Timetable information in the Course Catalogue may be subject to change.

University Homepage
DRPS Homepage
DRPS Search
DRPS Contact
DRPS : Course Catalogue : Business School : Business Studies

Undergraduate Course: Research Methods in Finance 2 (BUST08050)

Course Outline
SchoolBusiness School CollegeCollege of Arts, Humanities and Social Sciences
Credit level (Normal year taken)SCQF Level 8 (Year 2 Undergraduate) AvailabilityNot available to visiting students
SCQF Credits20 ECTS Credits10
SummaryThe course is only open to Year 2 students in the following degree programmes:
MA Accounting and Finance
MA Finance and Business

As a follow-up course of Research Methods in Finance 1, this course aims to help you learn and refine your knowledge of and skills in quantitative methods commonly applied in finance research.
Course description This course aims to help you learn and refine your knowledge of and skills in quantitative research methods that can be applied to your Dissertation research project in the 4th year.

The tentative syllabus includes:
1. Recap of materials taught in Research Methods in Finance 1.
2. Ordinary Least Squares (OLS)
3. Multiple linear regression
4. Violations of OLS assumptions, consequences and correction.
5. Further topics in regression, e.g., non-linear terms, dummy variables and interactions, etc.
6. Time-series analysis.
7. Panel data analysis

You are expected to actively prepare for and engage with the learning materials for the lectures. You will develop practical skills in handling financial data and will learn to perform empirical tests using an econometric software package during the computer lab sessions. You are expected to use the weekly textbook readings independently to support your learning.
Entry Requirements (not applicable to Visiting Students)
Pre-requisites Students MUST have passed: Research Methods in Finance 1 (BUST08049)
Prohibited Combinations Other requirements None
Course Delivery Information
Academic year 2022/23, Not available to visiting students (SS1) Quota:  None
Course Start Semester 2
Timetable Timetable
Learning and Teaching activities (Further Info) Total Hours: 200 ( Lecture Hours 20, Seminar/Tutorial Hours 8, Feedback/Feedforward Hours 4, Formative Assessment Hours 4, Programme Level Learning and Teaching Hours 4, Directed Learning and Independent Learning Hours 160 )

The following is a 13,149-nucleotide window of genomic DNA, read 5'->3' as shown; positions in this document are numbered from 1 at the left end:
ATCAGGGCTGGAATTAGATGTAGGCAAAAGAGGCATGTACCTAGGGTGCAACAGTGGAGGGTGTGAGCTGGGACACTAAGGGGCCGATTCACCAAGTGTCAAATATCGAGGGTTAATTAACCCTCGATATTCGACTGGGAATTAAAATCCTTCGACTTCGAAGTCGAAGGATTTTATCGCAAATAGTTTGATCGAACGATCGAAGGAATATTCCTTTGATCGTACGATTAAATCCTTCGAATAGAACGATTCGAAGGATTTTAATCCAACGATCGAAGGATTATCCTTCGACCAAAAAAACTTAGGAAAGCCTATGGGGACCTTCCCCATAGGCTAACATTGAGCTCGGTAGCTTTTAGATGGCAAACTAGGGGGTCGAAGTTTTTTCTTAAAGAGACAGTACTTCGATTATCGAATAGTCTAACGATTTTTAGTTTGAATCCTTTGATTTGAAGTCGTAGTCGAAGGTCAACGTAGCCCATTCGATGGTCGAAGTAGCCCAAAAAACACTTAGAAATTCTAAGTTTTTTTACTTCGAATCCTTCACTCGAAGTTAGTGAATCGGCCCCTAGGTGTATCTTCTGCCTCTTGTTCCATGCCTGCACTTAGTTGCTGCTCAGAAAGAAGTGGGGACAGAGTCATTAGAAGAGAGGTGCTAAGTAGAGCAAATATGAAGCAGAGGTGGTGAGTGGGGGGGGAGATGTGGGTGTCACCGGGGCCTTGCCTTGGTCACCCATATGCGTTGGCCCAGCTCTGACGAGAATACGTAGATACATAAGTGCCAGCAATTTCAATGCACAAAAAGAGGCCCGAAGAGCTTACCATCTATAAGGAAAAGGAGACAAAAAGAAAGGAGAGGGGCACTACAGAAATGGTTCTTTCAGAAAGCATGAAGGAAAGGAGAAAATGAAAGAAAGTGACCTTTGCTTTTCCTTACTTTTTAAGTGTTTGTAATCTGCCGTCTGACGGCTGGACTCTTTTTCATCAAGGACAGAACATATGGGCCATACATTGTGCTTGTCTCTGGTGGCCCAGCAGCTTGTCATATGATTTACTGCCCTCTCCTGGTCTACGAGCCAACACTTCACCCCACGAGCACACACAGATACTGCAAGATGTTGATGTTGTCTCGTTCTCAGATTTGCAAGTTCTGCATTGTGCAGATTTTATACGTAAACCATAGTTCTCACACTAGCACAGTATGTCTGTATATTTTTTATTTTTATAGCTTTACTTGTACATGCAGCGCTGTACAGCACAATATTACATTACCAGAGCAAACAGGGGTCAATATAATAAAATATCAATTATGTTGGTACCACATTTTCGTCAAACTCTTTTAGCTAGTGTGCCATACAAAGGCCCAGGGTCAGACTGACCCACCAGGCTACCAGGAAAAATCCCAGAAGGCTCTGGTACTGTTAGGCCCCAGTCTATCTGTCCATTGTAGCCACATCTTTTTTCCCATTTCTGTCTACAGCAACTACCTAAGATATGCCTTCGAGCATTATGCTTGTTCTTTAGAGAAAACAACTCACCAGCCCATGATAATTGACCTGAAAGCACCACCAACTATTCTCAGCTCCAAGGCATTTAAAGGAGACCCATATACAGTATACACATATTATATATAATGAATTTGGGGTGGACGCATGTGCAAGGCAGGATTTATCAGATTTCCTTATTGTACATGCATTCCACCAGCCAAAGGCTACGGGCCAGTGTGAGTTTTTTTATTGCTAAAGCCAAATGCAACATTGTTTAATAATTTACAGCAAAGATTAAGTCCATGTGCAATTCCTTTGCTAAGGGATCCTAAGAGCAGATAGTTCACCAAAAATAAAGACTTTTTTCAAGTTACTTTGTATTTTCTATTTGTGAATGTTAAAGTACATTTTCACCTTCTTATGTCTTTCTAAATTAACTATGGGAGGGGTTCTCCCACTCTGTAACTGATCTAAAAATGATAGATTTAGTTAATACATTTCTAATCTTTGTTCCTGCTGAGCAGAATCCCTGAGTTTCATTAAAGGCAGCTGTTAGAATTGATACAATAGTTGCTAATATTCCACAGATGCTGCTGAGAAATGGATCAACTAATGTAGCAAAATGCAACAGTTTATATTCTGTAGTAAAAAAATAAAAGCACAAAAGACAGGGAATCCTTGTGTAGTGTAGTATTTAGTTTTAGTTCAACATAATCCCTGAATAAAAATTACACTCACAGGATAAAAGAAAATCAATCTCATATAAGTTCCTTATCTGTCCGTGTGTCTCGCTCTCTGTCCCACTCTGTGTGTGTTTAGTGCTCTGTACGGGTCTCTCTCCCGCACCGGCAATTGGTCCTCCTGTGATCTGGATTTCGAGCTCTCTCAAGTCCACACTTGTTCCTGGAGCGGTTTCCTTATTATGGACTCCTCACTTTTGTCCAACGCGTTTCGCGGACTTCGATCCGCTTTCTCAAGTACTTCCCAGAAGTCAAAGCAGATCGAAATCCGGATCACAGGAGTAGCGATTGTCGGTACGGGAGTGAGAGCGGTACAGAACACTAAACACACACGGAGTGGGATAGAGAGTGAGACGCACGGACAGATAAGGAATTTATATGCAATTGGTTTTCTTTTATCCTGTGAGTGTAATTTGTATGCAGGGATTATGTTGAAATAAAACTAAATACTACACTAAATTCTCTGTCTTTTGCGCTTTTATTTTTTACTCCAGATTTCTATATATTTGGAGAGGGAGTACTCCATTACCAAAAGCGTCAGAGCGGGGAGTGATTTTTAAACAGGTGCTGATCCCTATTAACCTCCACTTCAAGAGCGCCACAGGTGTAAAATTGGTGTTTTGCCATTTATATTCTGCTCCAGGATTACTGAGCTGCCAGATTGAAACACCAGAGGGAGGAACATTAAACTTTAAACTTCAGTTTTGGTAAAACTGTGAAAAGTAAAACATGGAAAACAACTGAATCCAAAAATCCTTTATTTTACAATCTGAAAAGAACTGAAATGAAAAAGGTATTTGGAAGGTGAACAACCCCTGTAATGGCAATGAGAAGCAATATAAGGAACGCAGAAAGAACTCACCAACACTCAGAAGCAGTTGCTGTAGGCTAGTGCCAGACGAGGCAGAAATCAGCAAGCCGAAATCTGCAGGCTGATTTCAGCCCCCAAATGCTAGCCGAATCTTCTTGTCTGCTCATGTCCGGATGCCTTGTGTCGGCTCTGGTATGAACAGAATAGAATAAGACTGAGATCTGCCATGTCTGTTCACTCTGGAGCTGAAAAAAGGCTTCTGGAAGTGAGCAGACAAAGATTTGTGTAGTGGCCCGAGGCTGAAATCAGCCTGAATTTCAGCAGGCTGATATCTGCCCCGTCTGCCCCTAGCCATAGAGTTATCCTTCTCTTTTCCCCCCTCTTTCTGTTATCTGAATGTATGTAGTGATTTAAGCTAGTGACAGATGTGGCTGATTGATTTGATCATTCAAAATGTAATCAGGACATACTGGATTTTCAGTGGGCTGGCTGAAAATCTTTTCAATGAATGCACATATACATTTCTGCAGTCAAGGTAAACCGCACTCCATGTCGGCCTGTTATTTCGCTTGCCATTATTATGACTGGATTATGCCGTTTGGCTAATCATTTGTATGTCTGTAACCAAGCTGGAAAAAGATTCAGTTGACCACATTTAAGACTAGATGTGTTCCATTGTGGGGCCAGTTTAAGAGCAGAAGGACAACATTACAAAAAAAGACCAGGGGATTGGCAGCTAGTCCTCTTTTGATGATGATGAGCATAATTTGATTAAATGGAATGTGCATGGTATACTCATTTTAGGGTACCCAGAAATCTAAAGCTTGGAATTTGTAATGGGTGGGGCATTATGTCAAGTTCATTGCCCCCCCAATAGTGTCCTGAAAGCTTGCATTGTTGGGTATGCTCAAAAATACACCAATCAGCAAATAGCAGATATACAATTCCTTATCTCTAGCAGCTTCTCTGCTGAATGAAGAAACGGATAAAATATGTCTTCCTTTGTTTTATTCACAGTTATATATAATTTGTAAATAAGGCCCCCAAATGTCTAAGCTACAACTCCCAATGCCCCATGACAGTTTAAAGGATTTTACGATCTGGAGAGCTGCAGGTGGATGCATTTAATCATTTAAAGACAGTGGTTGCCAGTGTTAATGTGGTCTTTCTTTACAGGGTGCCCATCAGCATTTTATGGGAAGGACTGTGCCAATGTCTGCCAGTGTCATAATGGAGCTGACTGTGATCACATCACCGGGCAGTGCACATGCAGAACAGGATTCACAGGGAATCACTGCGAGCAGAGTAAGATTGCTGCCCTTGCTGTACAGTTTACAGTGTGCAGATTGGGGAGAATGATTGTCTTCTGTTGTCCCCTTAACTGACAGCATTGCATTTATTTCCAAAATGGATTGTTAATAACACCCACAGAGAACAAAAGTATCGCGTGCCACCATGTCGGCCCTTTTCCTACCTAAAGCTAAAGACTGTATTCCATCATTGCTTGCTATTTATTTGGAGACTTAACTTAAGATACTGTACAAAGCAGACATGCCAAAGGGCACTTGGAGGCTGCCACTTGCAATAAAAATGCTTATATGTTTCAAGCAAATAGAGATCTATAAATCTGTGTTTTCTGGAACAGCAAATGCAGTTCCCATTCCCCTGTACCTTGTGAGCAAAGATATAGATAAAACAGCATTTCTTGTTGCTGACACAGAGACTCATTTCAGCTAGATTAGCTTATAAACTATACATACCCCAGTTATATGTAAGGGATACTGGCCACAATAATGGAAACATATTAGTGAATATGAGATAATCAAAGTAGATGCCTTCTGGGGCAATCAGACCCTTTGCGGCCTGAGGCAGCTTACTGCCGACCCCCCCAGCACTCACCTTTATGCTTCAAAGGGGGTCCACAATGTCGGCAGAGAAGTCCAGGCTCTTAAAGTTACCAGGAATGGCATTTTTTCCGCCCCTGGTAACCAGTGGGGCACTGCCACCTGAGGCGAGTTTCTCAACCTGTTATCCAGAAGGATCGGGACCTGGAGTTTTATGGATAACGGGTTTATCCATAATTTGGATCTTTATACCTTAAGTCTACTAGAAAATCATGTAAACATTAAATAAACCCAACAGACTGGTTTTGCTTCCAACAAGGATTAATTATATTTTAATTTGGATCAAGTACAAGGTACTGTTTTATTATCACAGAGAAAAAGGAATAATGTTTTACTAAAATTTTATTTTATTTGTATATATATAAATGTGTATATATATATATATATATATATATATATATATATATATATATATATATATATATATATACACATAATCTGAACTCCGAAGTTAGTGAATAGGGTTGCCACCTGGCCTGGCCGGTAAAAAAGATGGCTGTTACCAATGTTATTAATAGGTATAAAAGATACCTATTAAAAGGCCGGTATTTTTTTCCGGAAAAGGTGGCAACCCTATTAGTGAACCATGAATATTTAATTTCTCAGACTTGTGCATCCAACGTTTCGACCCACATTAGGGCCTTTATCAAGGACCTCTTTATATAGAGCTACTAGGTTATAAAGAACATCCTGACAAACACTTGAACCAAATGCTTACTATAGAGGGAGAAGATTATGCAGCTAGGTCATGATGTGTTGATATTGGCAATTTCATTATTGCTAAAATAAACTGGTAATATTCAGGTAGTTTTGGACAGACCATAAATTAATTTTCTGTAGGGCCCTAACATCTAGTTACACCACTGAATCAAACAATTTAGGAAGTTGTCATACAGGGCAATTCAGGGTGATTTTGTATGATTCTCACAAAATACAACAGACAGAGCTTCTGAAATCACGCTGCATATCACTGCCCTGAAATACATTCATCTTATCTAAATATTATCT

Assessment (Further Info) Written Exam 0 %, Coursework 100 %, Practical Exam 0 %
Additional Information (Assessment) Individual project (Project Report) 100%:«br /»
1,500-word report (excluding graphs and tables). In the project, you will be asked to address an empirical research question in finance. You will be asked to put together your own data set using databases subscribed by the University, clean/process the data, perform various empirical tests (OLS and panel regressions) on the final sample, and report, discuss and interpret the estimated results (including their statistical and economic significance). You may also be asked to perform further tests (e.g., testing the OLS assumptions, applying non-linear functional terms and dummy variables, etc.) and discuss other empirical issues relating to the estimation.«br /»
Feedback Formative feedback is provided through MCQs during the lectures and discussions and Q&As during the computer lab sessions.
Summative feedback is provided as a written feedback for the individual project.
No Exam Information
Learning Outcomes
On completion of this course, the student will be able to:
  1. You will demonstrate a knowledge and understanding of key econometric techniques for the empirical analysis of economic phenomena, along with application of these techniques in the contexts of finance research.
  2. You will be able to develop practical/technical competencies, including quantitative analysis, interpretation of data and programming of statistical packages, and to demonstrate general IT literacy.
  3. You will be able to present outputs from statistical software in ways that are consistent with the convention in the academic finance literature. You will also be able to communicate in writing the meaning and significance of your statistical findings.
  4. You will demonstrate personal effectiveness through task-management and time-management through the ability to successfully complete an individual empirical research assignment.
Reading List
Core text:
Jeffrey M. Wooldridge. Introductory Econometrics: A Modern Approach, 4e, Cengage Learning, 2009.
Additional Information
Graduate Attributes and Skills Developed and Assessed:
- Appropriate Communication
- Understand and Make Effective Use of Data and Information

An introduction to:
- Personal and Professional Competence
- Academic Excellence
- Intellectual Curiosity
KeywordsNot entered
Course organiserDr Woon Sau Leung
Course secretaryMiss Aoife McDonald
Tel: (0131 6)50 8074
Help & Information
Search DPTs and Courses
Degree Programmes
Browse DPTs
Humanities and Social Science
Science and Engineering
Medicine and Veterinary Medicine
Other Information
Combined Course Timetable
Important Information